back to home rss

Friday, June 3, 2011

Maniac by Pattrick Whittaker

Maniac has found the way to commit the perfect murder - over and over again...

Meet Detective Inspector Harry Nyman, the world’s most reluctant policeman. He is an accomplished jazz musician who’d rather be playing music than solving crimes.

His plans to take time off to write an opera are thrown into disarray by a series of murders, each committed by a different person.

The killers all claim to have been possessed by a malignant spirit who calls himself Maniac.

At first, Harry does not believe such nonsense. But as the body count rises, he realises that not only is Maniac real, he has an agenda: to destroy Harry and his family.

This is a novel in the vein of American writers such as Dean Koontz and Stephen King with lashings of British detective fiction (Morse, Rebus, Marples) thrown into the mix. It is complete at 89,000 words.

About me: I am winner of the British Fantasy Society's Short Story Competition 2009. And I have made a number of short films, a couple of which have won awards. My website at showcases much of my work.

Thank you for your time,

Patrick Whittaker

Greenwood Tree by B. Lloyd

Complete at approximately 83,000 words, Greenwood Tree is a historical supernatural mystery set between the 1780s and 1920s'

Pagan gods don’t walk away just because you stop looking at them.
Regency Lichfield society is enthralled by the arrival of dashing ex-officer Orville; he charms his way into the salons, grand houses and even a great inheritance from extrovert Sir Morton – very unexpectedly.

After making himself unpopular and bankrupt, he ends up dead under mysterious circumstances in the Gronny Patch, an eerie parcel of land on his estate that is associated in local legend with the Green Man.

A hundred and forty years later, detective writer Julia Warren returns to her home in Lichfield to write her next novel. Her Aunt Isobel, up to her neck in preparations for the annual midsummer ball, has managed to root out an old journal from 1780 which might prove a source of inspiration. Once Julia starts reading her ancestor’s journal she becomes absorbed in solving the mystery surrounding officer Orville and Gronny Patch. Detective fever takes her over, and she moves from reality to legend as the Green Man stalks her dreams; events from the past seem set to re-enact themselves in the present and she finds herself unraveling more than one mystery.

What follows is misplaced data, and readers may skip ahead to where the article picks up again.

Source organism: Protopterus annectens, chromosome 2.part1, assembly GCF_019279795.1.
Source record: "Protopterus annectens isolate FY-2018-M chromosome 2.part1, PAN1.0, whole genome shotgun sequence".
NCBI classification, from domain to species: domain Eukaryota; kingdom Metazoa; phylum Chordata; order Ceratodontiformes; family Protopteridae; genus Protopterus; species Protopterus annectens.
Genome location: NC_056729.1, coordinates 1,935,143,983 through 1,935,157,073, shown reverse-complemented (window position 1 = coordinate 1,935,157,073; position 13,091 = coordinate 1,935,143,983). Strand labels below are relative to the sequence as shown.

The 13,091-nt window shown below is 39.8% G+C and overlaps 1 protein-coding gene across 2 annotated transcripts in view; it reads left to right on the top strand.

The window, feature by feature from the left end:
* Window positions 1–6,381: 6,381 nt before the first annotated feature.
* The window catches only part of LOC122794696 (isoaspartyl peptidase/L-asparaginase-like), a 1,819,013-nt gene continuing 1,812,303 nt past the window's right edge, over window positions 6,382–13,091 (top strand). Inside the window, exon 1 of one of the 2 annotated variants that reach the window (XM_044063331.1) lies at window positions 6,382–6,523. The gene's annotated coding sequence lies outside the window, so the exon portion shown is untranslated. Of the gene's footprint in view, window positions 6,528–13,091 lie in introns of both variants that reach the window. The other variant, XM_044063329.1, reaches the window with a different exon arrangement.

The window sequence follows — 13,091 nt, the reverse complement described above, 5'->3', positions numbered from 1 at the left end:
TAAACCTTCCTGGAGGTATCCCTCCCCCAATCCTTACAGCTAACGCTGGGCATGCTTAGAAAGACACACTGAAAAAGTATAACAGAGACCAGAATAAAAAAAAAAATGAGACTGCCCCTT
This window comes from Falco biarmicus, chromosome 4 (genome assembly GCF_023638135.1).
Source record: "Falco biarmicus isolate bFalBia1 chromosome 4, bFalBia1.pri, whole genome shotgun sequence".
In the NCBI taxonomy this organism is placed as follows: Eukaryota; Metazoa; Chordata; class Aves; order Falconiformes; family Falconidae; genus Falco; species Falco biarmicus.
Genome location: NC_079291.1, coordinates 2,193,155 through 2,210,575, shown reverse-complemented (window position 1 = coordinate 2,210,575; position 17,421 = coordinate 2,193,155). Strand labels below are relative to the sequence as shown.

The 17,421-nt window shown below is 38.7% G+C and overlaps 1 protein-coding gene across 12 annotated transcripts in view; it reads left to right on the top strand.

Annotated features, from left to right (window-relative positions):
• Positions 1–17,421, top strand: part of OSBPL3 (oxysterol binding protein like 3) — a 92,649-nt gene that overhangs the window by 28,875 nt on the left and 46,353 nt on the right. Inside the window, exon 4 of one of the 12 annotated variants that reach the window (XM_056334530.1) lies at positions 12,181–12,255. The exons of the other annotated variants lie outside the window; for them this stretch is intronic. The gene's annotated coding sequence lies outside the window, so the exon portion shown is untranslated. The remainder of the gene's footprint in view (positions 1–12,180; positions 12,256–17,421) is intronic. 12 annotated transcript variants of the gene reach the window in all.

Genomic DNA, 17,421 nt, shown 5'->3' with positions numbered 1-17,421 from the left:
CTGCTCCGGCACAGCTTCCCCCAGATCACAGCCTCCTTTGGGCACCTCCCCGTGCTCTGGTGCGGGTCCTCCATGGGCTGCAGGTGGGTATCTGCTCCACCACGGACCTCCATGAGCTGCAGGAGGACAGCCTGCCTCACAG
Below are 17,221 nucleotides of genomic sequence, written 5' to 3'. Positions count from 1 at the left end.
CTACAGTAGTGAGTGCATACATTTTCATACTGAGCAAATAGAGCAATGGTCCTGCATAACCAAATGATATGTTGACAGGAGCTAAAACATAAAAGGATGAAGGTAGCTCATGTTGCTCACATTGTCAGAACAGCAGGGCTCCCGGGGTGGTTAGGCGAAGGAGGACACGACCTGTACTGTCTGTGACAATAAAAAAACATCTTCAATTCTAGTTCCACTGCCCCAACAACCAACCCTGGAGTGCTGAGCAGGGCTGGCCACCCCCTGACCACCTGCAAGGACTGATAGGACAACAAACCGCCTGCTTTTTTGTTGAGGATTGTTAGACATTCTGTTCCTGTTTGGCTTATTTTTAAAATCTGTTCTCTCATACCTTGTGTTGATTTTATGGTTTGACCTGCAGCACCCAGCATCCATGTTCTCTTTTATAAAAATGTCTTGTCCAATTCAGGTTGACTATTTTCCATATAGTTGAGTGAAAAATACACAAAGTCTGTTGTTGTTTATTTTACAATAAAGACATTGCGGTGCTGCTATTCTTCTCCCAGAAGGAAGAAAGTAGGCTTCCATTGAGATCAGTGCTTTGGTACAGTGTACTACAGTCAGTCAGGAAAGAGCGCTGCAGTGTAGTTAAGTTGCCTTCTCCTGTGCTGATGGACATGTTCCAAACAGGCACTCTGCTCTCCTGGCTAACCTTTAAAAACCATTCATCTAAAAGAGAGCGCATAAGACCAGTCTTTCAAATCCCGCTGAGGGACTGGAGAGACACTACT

Greenwood Tree started off inspired by a writing competition where the book had to be set in or around Lichfield. A life-long interest in mythology, and things generally spooky added extra fuel, plus observation of the continuous consumer interest in ‘GoldenAge’ crime fiction, topped with the old adage ‘Write the kind of book you would like to read’. Historically, the Georgian-Regency and 1920s are particularly favourite periods of mine and offered an excuse to delve into background research. It has been scribbled on laptop or in notebooks, on loose flying scraps of paper, on the backs of train tickets, the usual, and now sits on a few bookshelves on Authonomy in the hope of attracting an agent or publisher (ideally UK-based).

Partially uploaded onto Authonomy : sequel (‘Of Soul Sincere’) is in progress (opening excerpt posted at
Thank you for taking the time to consider my work. I look forward to hearing from you.